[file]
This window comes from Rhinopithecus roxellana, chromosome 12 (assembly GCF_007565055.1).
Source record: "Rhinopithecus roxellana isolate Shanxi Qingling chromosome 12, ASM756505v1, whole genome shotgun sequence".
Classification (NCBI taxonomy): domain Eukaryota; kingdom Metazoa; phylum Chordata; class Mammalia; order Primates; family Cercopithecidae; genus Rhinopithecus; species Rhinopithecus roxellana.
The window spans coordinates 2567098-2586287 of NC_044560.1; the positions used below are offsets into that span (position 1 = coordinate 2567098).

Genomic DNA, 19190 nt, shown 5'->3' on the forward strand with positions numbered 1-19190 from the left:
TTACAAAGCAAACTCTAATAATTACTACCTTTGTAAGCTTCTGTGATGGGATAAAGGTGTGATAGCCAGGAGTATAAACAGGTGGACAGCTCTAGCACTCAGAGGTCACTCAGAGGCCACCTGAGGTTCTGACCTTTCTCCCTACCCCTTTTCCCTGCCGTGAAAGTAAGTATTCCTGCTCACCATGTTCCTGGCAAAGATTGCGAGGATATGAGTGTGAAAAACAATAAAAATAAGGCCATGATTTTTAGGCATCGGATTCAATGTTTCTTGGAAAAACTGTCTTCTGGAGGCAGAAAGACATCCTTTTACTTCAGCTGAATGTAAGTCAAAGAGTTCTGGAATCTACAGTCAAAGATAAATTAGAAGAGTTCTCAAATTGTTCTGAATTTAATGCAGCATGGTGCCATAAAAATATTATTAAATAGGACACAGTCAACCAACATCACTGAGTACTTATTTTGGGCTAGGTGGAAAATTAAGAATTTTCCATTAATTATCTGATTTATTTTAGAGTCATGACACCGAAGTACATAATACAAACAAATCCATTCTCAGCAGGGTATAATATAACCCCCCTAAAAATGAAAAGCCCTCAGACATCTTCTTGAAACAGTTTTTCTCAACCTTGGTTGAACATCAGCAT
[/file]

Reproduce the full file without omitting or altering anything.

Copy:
This window comes from Rhinopithecus roxellana, chromosome 12 (assembly GCF_007565055.1).
Source record: "Rhinopithecus roxellana isolate Shanxi Qingling chromosome 12, ASM756505v1, whole genome shotgun sequence".
Classification (NCBI taxonomy): domain Eukaryota; kingdom Metazoa; phylum Chordata; class Mammalia; order Primates; family Cercopithecidae; genus Rhinopithecus; species Rhinopithecus roxellana.
The window spans coordinates 2567098-2586287 of NC_044560.1; the positions used below are offsets into that span (position 1 = coordinate 2567098).

Genomic DNA, 19190 nt, shown 5'->3' on the forward strand with positions numbered 1-19190 from the left:
TTACAAAGCAAACTCTAATAATTACTACCTTTGTAAGCTTCTGTGATGGGATAAAGGTGTGATAGCCAGGAGTATAAACAGGTGGACAGCTCTAGCACTCAGAGGTCACTCAGAGGCCACCTGAGGTTCTGACCTTTCTCCCTACCCCTTTTCCCTGCCGTGAAAGTAAGTATTCCTGCTCACCATGTTCCTGGCAAAGATTGCGAGGATATGAGTGTGAAAAACAATAAAAATAAGGCCATGATTTTTAGGCATCGGATTCAATGTTTCTTGGAAAAACTGTCTTCTGGAGGCAGAAAGACATCCTTTTACTTCAGCTGAATGTAAGTCAAAGAGTTCTGGAATCTACAGTCAAAGATAAATTAGAAGAGTTCTCAAATTGTTCTGAATTTAATGCAGCATGGTGCCATAAAAATATTATTAAATAGGACACAGTCAACCAACATCACTGAGTACTTATTTTGGGCTAGGTGGAAAATTAAGAATTTTCCATTAATTATCTGATTTATTTTAGAGTCATGACACCGAAGTACATAATACAAACAAATCCATTCTCAGCAGGGTATAATATAACCCCCCTAAAAATGAAAAGCCCTCAGACATCTTCTTGAAACAGTTTTTCTCAACCTTGGTTGAACATCAGCAT